Carlo Albanesi was born in Naples, Italy, on 22 October 1858 and received his musical education from his father, the composer Luigi Albanesi, and from Sabino Falconi. After his first successful concerts in Italy, he went to Paris at the age of 20 to make a name for himself; in 1882, on recommendation of the composer Francesco Paolo Tosti, he settled in London, where he gave numerous concerts and devoted himself to composition over the next ten years.
In 1893 Albanesi was appointed professor of piano at the Royal Academy of Music, where he taught for 33 years until his death on 26 September 1926 and was held in the highest esteem by his colleagues and students, who included the Chilean pianist and composer Norman Fraser, the English pianist and composer Mary Lucas and the Welsh composer Meirion Williams. Apart from his professorship at the Royal Academy of Music, Albanesi was an examiner of piano classes at the Royal College of Music in London and at the Royal Academy of Music in Dublin. At the same time, he successfully continued his career as a composer but, to the great regret of his admirers, rarely performed his own compositions in public.
Albanesi’s compositional oeuvre comprises more than 60 works, including orchestral works and chamber music. The majority of his works, however, are written for solo piano, with his six large-scale sonatas, five of which have survived, forming the quintessence of his musical creation. In addition to numerous individual piano pieces, Albanesi also wrote a number of cyclical works, including six romances, twelve preludes and four suites, as well as pedagogical works.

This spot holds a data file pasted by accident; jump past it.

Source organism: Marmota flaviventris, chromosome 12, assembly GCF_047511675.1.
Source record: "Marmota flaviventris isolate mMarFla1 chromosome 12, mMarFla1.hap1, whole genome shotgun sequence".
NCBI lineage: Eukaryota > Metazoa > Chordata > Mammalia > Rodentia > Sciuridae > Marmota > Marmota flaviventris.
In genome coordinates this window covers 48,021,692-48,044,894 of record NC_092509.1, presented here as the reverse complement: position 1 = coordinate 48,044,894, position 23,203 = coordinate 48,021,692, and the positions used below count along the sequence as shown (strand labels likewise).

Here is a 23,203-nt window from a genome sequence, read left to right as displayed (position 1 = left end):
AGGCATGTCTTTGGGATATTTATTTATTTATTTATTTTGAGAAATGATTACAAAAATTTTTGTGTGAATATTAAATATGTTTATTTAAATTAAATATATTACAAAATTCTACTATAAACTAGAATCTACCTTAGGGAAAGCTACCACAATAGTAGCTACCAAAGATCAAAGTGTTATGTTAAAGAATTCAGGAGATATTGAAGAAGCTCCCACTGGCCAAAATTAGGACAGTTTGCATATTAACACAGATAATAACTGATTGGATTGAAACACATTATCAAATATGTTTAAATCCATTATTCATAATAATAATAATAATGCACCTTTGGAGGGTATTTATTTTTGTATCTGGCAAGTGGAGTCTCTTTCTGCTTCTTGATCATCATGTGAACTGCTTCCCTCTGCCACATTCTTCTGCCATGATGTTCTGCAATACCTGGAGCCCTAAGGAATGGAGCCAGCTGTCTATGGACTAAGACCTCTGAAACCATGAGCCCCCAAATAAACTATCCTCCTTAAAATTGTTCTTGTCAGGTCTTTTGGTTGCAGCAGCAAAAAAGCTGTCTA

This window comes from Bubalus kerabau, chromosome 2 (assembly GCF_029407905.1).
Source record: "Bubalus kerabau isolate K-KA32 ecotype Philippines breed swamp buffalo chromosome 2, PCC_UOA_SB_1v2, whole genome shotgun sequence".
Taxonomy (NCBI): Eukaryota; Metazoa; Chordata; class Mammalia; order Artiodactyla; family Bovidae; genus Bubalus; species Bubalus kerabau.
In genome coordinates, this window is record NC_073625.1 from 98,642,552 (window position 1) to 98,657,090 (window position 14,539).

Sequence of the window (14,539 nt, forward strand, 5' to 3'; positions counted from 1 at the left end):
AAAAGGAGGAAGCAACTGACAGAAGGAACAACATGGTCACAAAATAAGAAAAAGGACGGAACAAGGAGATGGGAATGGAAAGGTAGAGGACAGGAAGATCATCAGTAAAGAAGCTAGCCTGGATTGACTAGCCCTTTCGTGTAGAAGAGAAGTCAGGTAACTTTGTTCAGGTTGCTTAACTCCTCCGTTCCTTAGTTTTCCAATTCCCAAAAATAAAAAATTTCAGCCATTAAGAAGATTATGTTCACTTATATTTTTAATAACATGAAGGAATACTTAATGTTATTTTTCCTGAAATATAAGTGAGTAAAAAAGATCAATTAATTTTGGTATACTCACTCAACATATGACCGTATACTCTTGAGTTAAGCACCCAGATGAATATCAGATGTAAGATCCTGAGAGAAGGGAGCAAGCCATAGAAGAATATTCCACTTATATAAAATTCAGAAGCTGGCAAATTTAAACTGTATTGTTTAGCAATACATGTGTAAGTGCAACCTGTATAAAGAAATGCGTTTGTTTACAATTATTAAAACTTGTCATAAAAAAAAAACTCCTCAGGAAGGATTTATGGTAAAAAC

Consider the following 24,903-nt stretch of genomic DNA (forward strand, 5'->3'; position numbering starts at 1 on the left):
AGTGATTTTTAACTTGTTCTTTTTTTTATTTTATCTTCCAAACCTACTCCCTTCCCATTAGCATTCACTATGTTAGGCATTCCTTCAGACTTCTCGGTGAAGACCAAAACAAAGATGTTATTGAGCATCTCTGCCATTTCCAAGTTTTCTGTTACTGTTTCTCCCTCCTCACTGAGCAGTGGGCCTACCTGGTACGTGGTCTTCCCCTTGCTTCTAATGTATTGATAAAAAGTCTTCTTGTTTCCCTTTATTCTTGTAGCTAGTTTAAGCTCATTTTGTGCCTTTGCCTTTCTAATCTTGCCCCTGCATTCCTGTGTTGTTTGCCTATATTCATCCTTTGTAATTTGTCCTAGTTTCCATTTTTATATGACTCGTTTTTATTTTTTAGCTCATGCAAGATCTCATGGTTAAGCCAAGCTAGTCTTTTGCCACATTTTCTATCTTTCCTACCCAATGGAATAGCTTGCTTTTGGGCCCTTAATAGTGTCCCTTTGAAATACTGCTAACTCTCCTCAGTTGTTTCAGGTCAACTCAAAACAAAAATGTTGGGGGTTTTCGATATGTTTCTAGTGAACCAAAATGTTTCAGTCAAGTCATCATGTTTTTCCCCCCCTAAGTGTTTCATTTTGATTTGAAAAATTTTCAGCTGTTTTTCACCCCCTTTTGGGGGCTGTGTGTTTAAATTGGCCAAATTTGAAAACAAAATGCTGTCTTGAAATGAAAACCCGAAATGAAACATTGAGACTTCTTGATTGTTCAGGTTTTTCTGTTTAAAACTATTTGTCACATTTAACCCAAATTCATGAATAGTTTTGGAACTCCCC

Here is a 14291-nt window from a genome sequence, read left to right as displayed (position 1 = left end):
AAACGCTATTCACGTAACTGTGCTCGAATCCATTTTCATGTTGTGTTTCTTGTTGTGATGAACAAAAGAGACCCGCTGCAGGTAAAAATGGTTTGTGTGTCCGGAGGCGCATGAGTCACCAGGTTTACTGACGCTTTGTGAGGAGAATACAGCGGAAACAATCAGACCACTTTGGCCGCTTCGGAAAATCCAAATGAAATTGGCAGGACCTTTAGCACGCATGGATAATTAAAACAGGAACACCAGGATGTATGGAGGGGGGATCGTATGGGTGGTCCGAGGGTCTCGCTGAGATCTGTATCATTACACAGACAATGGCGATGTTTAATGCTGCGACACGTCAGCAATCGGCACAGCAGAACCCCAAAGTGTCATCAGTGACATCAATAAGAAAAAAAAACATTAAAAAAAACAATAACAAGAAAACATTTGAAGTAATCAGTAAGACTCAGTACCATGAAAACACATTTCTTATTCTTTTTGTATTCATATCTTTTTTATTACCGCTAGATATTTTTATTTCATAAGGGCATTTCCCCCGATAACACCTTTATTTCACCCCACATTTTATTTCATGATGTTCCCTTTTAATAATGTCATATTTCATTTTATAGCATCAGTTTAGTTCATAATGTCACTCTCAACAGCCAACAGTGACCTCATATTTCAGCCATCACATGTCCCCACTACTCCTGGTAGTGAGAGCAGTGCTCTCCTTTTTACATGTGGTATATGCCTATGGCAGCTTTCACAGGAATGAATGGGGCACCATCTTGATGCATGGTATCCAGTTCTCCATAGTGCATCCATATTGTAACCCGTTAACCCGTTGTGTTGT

In memory of the composer, the Royal Academy of Music established a Carlo Albanesi Award. Albanesi was decorated with the Order of Chevalier of the Crown of Italy. The actress Maggie Albanesi was his daughter.
In his Confessions of a Violinist (1902), Thomas Lamb Phipson recalls: ‘The eminent professor of the piano, Carlo Albanesi, much patronised by royalty and the nobility of England, came to London, from Naples, with a letter of introduction to my sister […]. We gave him his first concert at the Putney Assembly Rooms on the 8th December 1882, at very short notice, and thus enabled him to earn the first £10-note he ever made in this country. His playing was most effective; by its delicacy and expressive cantabile it was, and is still, unsurpassable. Besides this, he was a man of most prepossessing appearance and manners. He told me that, in Naples, his father had so many pupils that he could only attend to him (Carlo) in the morning whilst he was being shaved. At this concert he had a little mute piano in the artists’ room on which he exercised his fingers. He also used it when travelling in a railway carriage. […] This concert brought him a good number of admirers.’
The magazine The Theatre of 1 August 1888 reported: ‘In the grace, delicacy and refinement of his playing, Signor Albanesi more than confirmed the favourable opinion so often expressed in the pages of “The Theatre” with respect to the executant merits of the handsome young Neapolitan, and amply sustained his reputation of a fertile, ingenious composer by introducing to the public three of his newest pianoforte works […], all of which bear the stamp of a thoughtful and highly cultivated musical intelligence.’